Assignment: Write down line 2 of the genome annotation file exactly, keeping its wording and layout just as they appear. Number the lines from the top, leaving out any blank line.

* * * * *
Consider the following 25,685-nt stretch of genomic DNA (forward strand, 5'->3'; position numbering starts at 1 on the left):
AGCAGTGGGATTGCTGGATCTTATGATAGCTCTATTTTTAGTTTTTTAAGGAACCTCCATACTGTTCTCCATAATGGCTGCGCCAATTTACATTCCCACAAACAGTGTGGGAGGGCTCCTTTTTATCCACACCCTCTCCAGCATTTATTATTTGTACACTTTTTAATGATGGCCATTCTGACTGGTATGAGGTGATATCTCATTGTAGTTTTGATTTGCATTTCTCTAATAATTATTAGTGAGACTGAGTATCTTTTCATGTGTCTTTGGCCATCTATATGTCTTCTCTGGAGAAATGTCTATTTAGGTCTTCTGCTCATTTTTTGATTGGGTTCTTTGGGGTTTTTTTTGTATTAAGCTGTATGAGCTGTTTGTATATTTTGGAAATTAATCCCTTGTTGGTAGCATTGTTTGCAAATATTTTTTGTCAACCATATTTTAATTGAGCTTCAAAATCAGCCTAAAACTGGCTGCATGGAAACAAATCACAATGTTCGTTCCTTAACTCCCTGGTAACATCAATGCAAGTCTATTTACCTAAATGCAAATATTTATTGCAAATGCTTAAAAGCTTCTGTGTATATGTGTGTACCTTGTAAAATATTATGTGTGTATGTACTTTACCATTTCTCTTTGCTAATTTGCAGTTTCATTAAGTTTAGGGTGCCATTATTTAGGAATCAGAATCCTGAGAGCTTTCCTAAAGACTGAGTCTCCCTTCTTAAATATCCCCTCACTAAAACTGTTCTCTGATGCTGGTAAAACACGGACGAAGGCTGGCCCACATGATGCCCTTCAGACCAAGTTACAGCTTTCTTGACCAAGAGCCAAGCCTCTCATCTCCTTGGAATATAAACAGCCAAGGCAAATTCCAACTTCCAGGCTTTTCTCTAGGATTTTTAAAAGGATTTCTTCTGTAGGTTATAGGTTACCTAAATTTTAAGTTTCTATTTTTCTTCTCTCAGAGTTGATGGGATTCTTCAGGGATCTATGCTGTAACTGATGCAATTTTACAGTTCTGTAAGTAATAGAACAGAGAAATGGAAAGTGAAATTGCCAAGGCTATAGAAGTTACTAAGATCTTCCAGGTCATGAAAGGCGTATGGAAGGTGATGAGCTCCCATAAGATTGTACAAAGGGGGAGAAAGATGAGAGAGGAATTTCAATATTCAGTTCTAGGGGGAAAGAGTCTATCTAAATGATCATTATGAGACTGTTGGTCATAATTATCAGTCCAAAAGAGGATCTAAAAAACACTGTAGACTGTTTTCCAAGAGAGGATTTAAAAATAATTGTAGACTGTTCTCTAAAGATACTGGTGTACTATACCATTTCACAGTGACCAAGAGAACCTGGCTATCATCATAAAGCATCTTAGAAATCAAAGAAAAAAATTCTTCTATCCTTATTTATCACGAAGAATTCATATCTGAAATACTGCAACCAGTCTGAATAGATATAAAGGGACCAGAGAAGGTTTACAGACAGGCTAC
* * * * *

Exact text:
AGCAGTGGGATTGCTGGATCTTATGATAGCTCTATTTTTAGTTTTTTAAGGAACCTCCATACTGTTCTCCATAATGGCTGCGCCAATTTACATTCCCACAAACAGTGTGGGAGGGCTCCTTTTTATCCACACCCTCTCCAGCATTTATTATTTGTACACTTTTTAATGATGGCCATTCTGACTGGTATGAGGTGATATCTCATTGTAGTTTTGATTTGCATTTCTCTAATAATTATTAGTGAGACTGAGTATCTTTTCATGTGTCTTTGGCCATCTATATGTCTTCTCTGGAGAAATGTCTATTTAGGTCTTCTGCTCATTTTTTGATTGGGTTCTTTGGGGTTTTTTTTGTATTAAGCTGTATGAGCTGTTTGTATATTTTGGAAATTAATCCCTTGTTGGTAGCATTGTTTGCAAATATTTTTTGTCAACCATATTTTAATTGAGCTTCAAAATCAGCCTAAAACTGGCTGCATGGAAACAAATCACAATGTTCGTTCCTTAACTCCCTGGTAACATCAATGCAAGTCTATTTACCTAAATGCAAATATTTATTGCAAATGCTTAAAAGCTTCTGTGTATATGTGTGTACCTTGTAAAATATTATGTGTGTATGTACTTTACCATTTCTCTTTGCTAATTTGCAGTTTCATTAAGTTTAGGGTGCCATTATTTAGGAATCAGAATCCTGAGAGCTTTCCTAAAGACTGAGTCTCCCTTCTTAAATATCCCCTCACTAAAACTGTTCTCTGATGCTGGTAAAACACGGACGAAGGCTGGCCCACATGATGCCCTTCAGACCAAGTTACAGCTTTCTTGACCAAGAGCCAAGCCTCTCATCTCCTTGGAATATAAACAGCCAAGGCAAATTCCAACTTCCAGGCTTTTCTCTAGGATTTTTAAAAGGATTTCTTCTGTAGGTTATAGGTTACCTAAATTTTAAGTTTCTATTTTTCTTCTCTCAGAGTTGATGGGATTCTTCAGGGATCTATGCTGTAACTGATGCAATTTTACAGTTCTGTAAGTAATAGAACAGAGAAATGGAAAGTGAAATTGCCAAGGCTATAGAAGTTACTAAGATCTTCCAGGTCATGAAAGGCGTATGGAAGGTGATGAGCTCCCATAAGATTGTACAAAGGGGGAGAAAGATGAGAGAGGAATTTCAATATTCAGTTCTAGGGGGAAAGAGTCTATCTAAATGATCATTATGAGACTGTTGGTCATAATTATCAGTCCAAAAGAGGATCTAAAAAACACTGTAGACTGTTTTCCAAGAGAGGATTTAAAAATAATTGTAGACTGTTCTCTAAAGATACTGGTGTACTATACCATTTCACAGTGACCAAGAGAACCTGGCTATCATCATAAAGCATCTTAGAAATCAAAGAAAAAAATTCTTCTATCCTTATTTATCACGAAGAATTCATATCTGAAATACTGCAACCAGTCTGAATAGATATAAAGGGACCAGAGAAGGTTTACAGACAGGCTAC